Waves of Green
The Valley's Song
Shine Dión are a female-fronted Norwegian folk-bordering-on-new-age-territory outfit; perfectly pleasant, but they remind me more of Ritchie Blackmore's current project, Blackmore's Night, than anything more authentic. They debuted with 1994's three-track Berkana, which sets their stall out neatly, all wafty female vocals, acoustic guitars and flutes. Perfectly pleasant, but (sad to say) somewhat uninspiring. Jørn Andersen supposedly plays Mellotron on two tracks, but the distant choirs on Woods Eternal aren't especially Mellotronic, while whatever's supposed to be on Rowan's Song is entirely inaudible.
It took the duo four years to come up with the full-length Killandra, containing re-recordings of two of the EP's three songs. Andersen guests on Mellotron and mandolin this time, but there's startlingly little Mellotron on the album. In fact, although there seem to be (synth-driven) ethereal choirs a-plenty, the only tracks I'd say are likely to contain it are Woods Eternal and Rowan's Song (the same as the Berkana tracks), both with some distant choirs.
2002's Wyn is a bit of an improvement, better tracks including opener Flowering, Moonlit Voice and closer The Valley's Song, while The Well reads like a rewrite of Richard Thompson's Fairport classic Crazy Man Michael. Andersen is credited with Mellotron again, on The Valley's Song, but I'd love to know what, precisely, he's doing with it, as both flute and violin are real, while the synth pad is quite clearly nothing more exciting than... a synth pad. Null points.
You really couldn't call these Mellotron Albums by any stretch of the imagination, to be honest, but if you like the sound of ethereal folky stuff, you might just go for them.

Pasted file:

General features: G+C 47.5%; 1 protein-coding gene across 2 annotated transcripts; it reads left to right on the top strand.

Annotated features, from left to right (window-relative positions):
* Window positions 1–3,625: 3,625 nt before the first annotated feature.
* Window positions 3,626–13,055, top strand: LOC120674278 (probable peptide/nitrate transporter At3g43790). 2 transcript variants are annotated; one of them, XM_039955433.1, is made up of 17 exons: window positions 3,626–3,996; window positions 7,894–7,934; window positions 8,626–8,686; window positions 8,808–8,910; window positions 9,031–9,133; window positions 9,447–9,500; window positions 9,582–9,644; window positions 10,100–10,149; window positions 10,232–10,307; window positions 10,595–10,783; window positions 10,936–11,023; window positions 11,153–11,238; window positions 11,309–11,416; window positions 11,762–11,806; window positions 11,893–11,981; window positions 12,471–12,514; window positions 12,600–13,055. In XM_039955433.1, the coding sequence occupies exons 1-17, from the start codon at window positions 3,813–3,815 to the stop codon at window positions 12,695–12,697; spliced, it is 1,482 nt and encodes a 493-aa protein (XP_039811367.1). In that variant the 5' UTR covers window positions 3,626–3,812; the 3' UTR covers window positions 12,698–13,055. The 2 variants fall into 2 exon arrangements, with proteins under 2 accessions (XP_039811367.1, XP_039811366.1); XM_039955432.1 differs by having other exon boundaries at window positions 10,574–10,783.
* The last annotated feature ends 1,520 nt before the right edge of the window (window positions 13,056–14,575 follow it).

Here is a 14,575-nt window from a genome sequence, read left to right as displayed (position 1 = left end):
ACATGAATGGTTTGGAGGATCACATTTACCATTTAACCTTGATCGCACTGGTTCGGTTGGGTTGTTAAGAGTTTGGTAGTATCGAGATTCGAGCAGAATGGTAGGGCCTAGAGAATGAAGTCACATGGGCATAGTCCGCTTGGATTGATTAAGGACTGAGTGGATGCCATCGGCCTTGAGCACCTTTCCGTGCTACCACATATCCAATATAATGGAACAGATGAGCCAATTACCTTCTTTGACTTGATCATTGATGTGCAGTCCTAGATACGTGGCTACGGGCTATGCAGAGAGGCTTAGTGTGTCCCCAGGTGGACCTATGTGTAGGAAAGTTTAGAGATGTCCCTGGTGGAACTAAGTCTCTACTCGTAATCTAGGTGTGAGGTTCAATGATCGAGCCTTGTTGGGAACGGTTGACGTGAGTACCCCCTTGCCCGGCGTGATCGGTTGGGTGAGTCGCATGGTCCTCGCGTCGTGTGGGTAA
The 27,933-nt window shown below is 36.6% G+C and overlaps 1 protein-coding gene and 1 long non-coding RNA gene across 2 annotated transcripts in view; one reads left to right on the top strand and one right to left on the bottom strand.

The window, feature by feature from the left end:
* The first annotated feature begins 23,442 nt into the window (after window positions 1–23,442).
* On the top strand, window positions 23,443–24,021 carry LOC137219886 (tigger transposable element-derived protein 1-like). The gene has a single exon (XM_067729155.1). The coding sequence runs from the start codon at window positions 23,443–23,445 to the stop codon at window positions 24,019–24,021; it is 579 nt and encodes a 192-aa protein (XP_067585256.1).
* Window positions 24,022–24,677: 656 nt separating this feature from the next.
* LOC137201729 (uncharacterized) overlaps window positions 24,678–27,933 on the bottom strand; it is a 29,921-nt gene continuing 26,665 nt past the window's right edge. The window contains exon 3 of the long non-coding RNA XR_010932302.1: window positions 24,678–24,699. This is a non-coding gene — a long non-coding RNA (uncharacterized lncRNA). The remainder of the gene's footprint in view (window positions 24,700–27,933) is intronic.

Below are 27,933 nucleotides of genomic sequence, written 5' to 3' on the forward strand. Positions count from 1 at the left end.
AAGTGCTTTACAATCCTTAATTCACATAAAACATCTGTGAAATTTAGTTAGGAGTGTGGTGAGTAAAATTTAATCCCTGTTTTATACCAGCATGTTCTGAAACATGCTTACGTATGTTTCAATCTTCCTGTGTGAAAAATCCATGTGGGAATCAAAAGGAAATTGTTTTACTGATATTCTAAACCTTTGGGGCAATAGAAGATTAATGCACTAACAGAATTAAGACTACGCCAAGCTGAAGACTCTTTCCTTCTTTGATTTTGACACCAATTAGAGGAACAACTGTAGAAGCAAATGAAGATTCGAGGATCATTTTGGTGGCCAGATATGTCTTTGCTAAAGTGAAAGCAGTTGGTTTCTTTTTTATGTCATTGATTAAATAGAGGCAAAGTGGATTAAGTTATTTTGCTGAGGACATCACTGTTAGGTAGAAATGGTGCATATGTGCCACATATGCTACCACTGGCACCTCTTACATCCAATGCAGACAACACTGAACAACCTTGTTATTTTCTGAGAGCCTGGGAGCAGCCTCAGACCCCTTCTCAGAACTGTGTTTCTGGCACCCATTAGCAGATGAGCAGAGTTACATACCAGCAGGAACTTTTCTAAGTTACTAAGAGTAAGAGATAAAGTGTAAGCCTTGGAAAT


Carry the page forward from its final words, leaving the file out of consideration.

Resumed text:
Shingetsu (1979, 43.36) ****/TTTOni
The Other Side of Morning
Afternoon - After the Rain
Fragments of the Dawn
Return of the Night
Akai me no Kagami: Live '79 (1994, 72.54) ****/TT½Oni
The Other Side of Morning/Influential Street
Afternoon - After the Rain
Fragments of the Dawn
Fui no Tabidachi
Shojyo Wa Kaerenai
Akai me no Kagami/Satsuie no Funade
Shingetsu Live, 25-26 July 1979, ABC Kaikan Hall Tokyo (2004, 67.33) ****/TT½
Fragments of the Dawn
The Other Side of Morning
Afternoon - After the Rain
She Can't Return Home
Reddish Eyes on Mirror
|Voyage for Killing Love part 2
Return of the Night
The Whole Story of Shingetsu 1976-1982 (2005, 269.48) ****½/TTTT½
The Other Side of the Morning
Afternoon - After the Rain
Fragments of the Dawn
Magic Flute "Reitou"
The Night Collector
Return of the Night
Life and Death
Reddish Eyes on Mirror
The Voyage for Killing
Love, part 1
The Voyage for Killing
Love, part 2
Homing to the Island
The Journey of Takeshi Kid (demo)
Homing to the Island (rehearsal)
Reddish Eyes on Mirror (basic track)
Fragments of the Dawn (demo)
The Night Collector (rehearsal)
Return of the Night (demo)
Practice on the Bass
The Voyage for Killing Love,
part 2 (demo)
Sir Bordenhausen (live)
Triplet Colors (live)
|The Star of Sorrow/In Memory
of Chardanes the Pan (live)
Open Before Knock (demo)
The Broken Chain (demo)
The End (home demo)
Blur Blue Sky (demo)
The Voyage for Killing Love,
part 1 (demo)
Remnants of Maldek (demo)
Take Hikaru/Illuminating Bamboo
Roman Fu (demo)
Evening Daylight (demo)
A Letter From the Sea
Farm (home demo)